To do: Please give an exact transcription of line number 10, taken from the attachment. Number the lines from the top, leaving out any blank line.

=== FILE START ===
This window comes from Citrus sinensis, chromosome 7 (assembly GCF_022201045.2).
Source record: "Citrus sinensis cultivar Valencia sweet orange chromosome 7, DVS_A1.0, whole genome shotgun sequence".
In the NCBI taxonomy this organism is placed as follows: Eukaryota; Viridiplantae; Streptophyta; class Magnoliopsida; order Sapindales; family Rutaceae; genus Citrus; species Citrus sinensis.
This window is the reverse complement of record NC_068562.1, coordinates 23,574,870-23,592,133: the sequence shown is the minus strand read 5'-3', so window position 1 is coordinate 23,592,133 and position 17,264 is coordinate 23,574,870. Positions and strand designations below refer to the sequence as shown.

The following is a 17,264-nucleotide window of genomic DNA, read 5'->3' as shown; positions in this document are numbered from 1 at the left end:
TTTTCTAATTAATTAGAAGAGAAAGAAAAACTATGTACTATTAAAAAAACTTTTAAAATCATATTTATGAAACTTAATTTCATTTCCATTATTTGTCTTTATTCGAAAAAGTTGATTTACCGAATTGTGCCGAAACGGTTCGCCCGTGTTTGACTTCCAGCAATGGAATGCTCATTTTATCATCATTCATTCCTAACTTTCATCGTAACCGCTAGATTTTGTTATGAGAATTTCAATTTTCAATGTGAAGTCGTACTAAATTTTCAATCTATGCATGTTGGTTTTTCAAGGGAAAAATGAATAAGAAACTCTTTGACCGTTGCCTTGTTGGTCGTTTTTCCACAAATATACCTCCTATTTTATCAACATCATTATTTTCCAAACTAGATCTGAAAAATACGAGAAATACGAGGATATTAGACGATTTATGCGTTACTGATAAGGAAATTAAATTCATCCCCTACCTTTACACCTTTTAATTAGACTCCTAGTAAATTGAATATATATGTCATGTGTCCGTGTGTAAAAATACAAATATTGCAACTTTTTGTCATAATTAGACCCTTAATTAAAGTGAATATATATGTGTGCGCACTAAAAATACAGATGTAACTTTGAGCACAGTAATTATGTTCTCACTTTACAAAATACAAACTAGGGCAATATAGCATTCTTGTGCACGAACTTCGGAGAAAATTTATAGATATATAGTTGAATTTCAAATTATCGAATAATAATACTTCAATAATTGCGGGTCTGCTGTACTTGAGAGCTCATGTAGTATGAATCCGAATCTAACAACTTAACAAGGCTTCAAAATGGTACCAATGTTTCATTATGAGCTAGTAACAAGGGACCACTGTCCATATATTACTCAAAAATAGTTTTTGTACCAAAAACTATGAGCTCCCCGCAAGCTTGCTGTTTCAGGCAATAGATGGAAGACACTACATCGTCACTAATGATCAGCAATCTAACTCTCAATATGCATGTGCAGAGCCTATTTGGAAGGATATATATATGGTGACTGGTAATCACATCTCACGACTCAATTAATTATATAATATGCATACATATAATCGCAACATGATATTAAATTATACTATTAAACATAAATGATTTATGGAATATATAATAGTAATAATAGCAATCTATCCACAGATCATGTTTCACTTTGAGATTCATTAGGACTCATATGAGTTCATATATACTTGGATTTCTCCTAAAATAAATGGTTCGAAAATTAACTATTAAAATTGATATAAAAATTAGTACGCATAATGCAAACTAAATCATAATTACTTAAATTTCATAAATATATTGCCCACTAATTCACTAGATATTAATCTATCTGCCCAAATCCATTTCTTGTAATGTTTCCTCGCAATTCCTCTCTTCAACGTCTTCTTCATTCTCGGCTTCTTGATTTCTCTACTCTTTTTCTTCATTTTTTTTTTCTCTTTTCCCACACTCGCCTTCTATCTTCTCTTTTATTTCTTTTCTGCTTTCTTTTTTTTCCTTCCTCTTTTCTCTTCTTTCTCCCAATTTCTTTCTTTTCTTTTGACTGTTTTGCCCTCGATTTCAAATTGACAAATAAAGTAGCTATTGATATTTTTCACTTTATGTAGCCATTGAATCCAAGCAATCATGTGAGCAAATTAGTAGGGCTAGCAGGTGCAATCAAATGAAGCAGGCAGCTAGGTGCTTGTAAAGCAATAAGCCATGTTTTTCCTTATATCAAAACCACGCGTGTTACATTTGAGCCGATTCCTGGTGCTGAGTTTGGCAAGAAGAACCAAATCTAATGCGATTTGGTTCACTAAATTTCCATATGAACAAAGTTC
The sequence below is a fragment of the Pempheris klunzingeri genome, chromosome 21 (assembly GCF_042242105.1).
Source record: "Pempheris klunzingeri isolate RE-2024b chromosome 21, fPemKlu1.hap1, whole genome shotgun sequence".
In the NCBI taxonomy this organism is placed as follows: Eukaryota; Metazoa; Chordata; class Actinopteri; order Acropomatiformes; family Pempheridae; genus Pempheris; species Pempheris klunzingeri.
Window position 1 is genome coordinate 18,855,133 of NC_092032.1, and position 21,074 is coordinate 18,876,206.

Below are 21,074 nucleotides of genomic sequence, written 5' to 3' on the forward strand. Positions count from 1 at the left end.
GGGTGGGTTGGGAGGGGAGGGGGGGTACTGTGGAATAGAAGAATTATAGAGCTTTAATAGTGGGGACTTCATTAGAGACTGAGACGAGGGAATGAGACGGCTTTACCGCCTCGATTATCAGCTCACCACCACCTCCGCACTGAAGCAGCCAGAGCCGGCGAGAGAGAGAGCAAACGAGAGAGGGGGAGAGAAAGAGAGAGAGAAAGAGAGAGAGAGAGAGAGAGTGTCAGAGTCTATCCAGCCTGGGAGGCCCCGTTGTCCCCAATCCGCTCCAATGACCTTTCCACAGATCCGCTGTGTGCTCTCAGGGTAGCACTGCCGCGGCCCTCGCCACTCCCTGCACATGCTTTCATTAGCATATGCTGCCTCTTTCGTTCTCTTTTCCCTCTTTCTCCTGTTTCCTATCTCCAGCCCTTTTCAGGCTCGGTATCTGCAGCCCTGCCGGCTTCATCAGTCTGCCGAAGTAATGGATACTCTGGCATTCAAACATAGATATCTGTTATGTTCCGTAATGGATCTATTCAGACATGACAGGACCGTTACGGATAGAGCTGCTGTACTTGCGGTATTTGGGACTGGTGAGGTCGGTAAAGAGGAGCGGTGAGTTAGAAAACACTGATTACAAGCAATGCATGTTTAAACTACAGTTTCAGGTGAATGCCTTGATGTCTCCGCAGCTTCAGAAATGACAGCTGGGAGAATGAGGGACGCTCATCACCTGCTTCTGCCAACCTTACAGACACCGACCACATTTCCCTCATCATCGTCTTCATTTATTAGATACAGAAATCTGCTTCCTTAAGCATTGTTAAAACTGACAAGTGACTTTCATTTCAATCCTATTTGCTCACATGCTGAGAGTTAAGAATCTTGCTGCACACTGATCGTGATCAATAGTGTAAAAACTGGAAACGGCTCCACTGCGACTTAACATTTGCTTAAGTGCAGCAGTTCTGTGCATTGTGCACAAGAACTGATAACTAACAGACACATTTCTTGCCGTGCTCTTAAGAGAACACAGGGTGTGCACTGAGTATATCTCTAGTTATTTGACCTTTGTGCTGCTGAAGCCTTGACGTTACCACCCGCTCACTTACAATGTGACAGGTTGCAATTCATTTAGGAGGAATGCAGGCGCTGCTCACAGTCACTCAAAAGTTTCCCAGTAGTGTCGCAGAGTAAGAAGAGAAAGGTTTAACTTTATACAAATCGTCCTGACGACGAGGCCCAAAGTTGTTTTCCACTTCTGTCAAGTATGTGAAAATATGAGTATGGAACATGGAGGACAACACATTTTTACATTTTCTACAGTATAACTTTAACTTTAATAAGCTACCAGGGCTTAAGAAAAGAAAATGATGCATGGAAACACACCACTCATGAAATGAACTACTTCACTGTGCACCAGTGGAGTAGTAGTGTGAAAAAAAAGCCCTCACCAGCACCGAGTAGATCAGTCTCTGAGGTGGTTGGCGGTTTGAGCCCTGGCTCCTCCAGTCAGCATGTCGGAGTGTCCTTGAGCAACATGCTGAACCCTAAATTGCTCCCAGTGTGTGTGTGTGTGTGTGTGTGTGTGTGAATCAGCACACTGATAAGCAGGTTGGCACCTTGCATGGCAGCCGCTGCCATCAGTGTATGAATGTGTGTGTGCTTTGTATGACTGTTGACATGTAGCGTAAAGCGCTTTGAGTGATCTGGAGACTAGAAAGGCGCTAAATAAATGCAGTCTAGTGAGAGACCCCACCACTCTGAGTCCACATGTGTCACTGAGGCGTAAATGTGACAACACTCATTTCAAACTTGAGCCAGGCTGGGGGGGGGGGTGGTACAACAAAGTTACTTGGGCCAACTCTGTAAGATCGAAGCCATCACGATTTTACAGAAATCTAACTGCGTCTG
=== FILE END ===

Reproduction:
Window position 1 is genome coordinate 18,855,133 of NC_092032.1, and position 21,074 is coordinate 18,876,206.